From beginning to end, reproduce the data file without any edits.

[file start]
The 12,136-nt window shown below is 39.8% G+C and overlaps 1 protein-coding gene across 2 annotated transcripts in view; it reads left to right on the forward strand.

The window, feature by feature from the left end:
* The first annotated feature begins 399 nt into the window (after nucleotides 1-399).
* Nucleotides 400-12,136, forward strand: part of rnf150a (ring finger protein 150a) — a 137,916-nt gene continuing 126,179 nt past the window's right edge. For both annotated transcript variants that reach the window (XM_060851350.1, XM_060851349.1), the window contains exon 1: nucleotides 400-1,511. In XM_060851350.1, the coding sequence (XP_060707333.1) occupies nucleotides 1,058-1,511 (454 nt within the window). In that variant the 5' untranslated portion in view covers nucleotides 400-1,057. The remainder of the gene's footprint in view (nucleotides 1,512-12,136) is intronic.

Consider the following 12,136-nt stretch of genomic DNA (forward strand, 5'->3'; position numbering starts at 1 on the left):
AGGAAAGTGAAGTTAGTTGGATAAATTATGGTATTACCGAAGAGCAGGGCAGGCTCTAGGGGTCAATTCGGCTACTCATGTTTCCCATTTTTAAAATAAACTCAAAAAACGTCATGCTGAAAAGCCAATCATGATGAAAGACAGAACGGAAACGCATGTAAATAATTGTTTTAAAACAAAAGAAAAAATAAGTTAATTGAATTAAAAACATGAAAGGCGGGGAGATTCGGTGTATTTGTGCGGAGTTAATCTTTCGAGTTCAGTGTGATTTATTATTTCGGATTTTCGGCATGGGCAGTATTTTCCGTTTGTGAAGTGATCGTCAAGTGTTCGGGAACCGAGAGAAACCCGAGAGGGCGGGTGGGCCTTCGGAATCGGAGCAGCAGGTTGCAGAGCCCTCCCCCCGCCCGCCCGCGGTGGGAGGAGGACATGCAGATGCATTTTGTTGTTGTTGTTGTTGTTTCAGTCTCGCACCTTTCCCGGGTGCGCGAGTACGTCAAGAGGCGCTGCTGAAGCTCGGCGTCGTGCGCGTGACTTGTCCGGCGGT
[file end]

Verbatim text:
The 12,136-nt window shown below is 39.8% G+C and overlaps 1 protein-coding gene across 2 annotated transcripts in view; it reads left to right on the forward strand.

The window, feature by feature from the left end:
* The first annotated feature begins 399 nt into the window (after nucleotides 1-399).
* Nucleotides 400-12,136, forward strand: part of rnf150a (ring finger protein 150a) — a 137,916-nt gene continuing 126,179 nt past the window's right edge. For both annotated transcript variants that reach the window (XM_060851350.1, XM_060851349.1), the window contains exon 1: nucleotides 400-1,511. In XM_060851350.1, the coding sequence (XP_060707333.1) occupies nucleotides 1,058-1,511 (454 nt within the window). In that variant the 5' untranslated portion in view covers nucleotides 400-1,057. The remainder of the gene's footprint in view (nucleotides 1,512-12,136) is intronic.

Consider the following 12,136-nt stretch of genomic DNA (forward strand, 5'->3'; position numbering starts at 1 on the left):
AGGAAAGTGAAGTTAGTTGGATAAATTATGGTATTACCGAAGAGCAGGGCAGGCTCTAGGGGTCAATTCGGCTACTCATGTTTCCCATTTTTAAAATAAACTCAAAAAACGTCATGCTGAAAAGCCAATCATGATGAAAGACAGAACGGAAACGCATGTAAATAATTGTTTTAAAACAAAAGAAAAAATAAGTTAATTGAATTAAAAACATGAAAGGCGGGGAGATTCGGTGTATTTGTGCGGAGTTAATCTTTCGAGTTCAGTGTGATTTATTATTTCGGATTTTCGGCATGGGCAGTATTTTCCGTTTGTGAAGTGATCGTCAAGTGTTCGGGAACCGAGAGAAACCCGAGAGGGCGGGTGGGCCTTCGGAATCGGAGCAGCAGGTTGCAGAGCCCTCCCCCCGCCCGCCCGCGGTGGGAGGAGGACATGCAGATGCATTTTGTTGTTGTTGTTGTTGTTTCAGTCTCGCACCTTTCCCGGGTGCGCGAGTACGTCAAGAGGCGCTGCTGAAGCTCGGCGTCGTGCGCGTGACTTGTCCGGCGGT